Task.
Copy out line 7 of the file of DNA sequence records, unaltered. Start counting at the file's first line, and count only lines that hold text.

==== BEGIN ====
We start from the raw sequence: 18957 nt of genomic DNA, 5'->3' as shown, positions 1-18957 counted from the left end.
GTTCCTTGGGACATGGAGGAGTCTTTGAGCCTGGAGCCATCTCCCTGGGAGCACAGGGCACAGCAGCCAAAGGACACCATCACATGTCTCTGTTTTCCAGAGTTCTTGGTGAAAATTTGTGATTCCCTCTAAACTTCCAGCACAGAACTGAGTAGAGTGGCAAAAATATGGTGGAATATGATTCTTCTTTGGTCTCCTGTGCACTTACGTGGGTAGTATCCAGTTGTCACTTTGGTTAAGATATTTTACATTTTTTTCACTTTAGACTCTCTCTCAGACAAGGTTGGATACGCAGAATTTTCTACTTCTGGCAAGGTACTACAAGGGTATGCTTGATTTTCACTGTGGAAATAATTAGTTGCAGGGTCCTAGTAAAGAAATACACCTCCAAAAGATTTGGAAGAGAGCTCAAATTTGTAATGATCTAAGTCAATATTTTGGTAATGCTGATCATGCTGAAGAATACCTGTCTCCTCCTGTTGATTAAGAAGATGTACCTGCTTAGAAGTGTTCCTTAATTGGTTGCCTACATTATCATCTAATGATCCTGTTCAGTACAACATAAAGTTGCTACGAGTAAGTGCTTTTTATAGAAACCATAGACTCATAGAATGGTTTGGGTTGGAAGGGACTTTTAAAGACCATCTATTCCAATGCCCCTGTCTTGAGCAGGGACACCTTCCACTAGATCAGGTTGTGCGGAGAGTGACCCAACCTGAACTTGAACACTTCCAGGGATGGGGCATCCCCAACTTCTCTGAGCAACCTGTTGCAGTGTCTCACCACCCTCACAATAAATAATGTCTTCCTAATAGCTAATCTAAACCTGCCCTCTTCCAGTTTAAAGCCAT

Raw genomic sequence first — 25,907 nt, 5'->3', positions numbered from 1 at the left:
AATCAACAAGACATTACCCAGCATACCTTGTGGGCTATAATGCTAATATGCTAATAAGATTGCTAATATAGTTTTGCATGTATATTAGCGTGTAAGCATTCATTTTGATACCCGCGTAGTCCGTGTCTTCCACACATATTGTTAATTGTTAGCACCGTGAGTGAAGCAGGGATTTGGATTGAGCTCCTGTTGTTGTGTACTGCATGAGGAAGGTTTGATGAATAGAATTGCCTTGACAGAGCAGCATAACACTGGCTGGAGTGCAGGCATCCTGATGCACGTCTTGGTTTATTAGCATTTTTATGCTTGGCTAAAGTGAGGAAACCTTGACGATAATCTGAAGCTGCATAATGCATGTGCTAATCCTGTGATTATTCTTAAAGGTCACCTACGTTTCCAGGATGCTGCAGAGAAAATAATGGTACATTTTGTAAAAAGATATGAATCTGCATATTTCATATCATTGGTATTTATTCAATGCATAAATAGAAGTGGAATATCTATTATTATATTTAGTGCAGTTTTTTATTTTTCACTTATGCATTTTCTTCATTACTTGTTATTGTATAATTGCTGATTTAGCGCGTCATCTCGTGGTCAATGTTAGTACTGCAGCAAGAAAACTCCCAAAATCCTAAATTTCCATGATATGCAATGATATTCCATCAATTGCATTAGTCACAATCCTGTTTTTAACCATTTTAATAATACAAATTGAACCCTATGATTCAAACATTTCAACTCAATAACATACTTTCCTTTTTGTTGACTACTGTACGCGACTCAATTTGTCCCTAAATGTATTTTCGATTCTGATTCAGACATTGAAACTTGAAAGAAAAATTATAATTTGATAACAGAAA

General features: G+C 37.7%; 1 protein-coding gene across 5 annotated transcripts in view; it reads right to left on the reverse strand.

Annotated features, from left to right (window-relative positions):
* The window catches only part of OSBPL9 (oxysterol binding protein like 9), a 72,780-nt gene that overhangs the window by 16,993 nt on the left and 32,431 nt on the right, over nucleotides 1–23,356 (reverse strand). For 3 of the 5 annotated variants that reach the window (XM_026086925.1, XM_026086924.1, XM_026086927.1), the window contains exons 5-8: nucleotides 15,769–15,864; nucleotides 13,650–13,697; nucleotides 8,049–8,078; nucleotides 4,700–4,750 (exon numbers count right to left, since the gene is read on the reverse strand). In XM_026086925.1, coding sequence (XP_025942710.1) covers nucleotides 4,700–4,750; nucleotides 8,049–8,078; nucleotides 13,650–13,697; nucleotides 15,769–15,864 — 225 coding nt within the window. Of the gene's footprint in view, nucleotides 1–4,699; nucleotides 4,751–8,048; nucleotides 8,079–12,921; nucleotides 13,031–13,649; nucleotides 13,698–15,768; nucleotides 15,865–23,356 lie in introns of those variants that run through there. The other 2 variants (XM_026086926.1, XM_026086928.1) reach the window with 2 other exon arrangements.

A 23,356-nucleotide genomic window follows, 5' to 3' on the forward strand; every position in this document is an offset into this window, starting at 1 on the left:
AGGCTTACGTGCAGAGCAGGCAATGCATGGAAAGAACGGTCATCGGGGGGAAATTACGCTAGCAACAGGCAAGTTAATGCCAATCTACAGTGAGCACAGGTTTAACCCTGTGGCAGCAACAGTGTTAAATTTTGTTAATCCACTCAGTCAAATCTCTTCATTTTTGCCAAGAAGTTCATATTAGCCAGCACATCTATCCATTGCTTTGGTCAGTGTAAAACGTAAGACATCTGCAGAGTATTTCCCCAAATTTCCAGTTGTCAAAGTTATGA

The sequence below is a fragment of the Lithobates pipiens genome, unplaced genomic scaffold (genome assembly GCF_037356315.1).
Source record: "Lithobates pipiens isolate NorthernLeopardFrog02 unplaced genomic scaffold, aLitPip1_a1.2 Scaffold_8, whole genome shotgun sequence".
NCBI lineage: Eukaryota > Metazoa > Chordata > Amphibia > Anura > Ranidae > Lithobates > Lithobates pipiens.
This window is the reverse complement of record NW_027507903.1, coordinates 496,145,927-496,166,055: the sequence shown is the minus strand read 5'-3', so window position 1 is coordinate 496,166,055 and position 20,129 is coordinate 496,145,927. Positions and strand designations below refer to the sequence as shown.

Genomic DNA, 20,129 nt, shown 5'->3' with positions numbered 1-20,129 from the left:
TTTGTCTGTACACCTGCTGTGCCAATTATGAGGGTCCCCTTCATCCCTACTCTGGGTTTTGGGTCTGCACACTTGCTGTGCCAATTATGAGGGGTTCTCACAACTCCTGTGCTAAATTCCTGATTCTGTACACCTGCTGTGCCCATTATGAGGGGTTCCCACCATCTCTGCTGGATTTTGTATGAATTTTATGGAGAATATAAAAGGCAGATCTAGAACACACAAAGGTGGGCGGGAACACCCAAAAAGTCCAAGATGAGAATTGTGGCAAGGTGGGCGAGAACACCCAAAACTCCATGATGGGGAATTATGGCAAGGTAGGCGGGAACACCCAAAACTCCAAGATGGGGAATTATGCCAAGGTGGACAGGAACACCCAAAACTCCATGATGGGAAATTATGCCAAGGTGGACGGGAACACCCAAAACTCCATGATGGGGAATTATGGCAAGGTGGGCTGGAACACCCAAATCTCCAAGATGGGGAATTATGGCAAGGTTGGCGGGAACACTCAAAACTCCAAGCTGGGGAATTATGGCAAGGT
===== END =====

* The window catches only part of OSBPL9 (oxysterol binding protein like 9), a 72,780-nt gene that overhangs the window by 16,993 nt on the left and 32,431 nt on the right, over nucleotides 1–23,356 (reverse strand). For 3 of the 5 annotated variants that reach the window (XM_026086925.1, XM_026086924.1, XM_026086927.1), the window contains exons 5-8: nucleotides 15,769–15,864; nucleotides 13,650–13,697; nucleotides 8,049–8,078; nucleotides 4,700–4,750 (exon numbers count right to left, since the gene is read on the reverse strand). In XM_026086925.1, coding sequence (XP_025942710.1) covers nucleotides 4,700–4,750; nucleotides 8,049–8,078; nucleotides 13,650–13,697; nucleotides 15,769–15,864 — 225 coding nt within the window. Of the gene's footprint in view, nucleotides 1–4,699; nucleotides 4,751–8,048; nucleotides 8,079–12,921; nucleotides 13,031–13,649; nucleotides 13,698–15,768; nucleotides 15,865–23,356 lie in introns of those variants that run through there. The other 2 variants (XM_026086926.1, XM_026086928.1) reach the window with 2 other exon arrangements.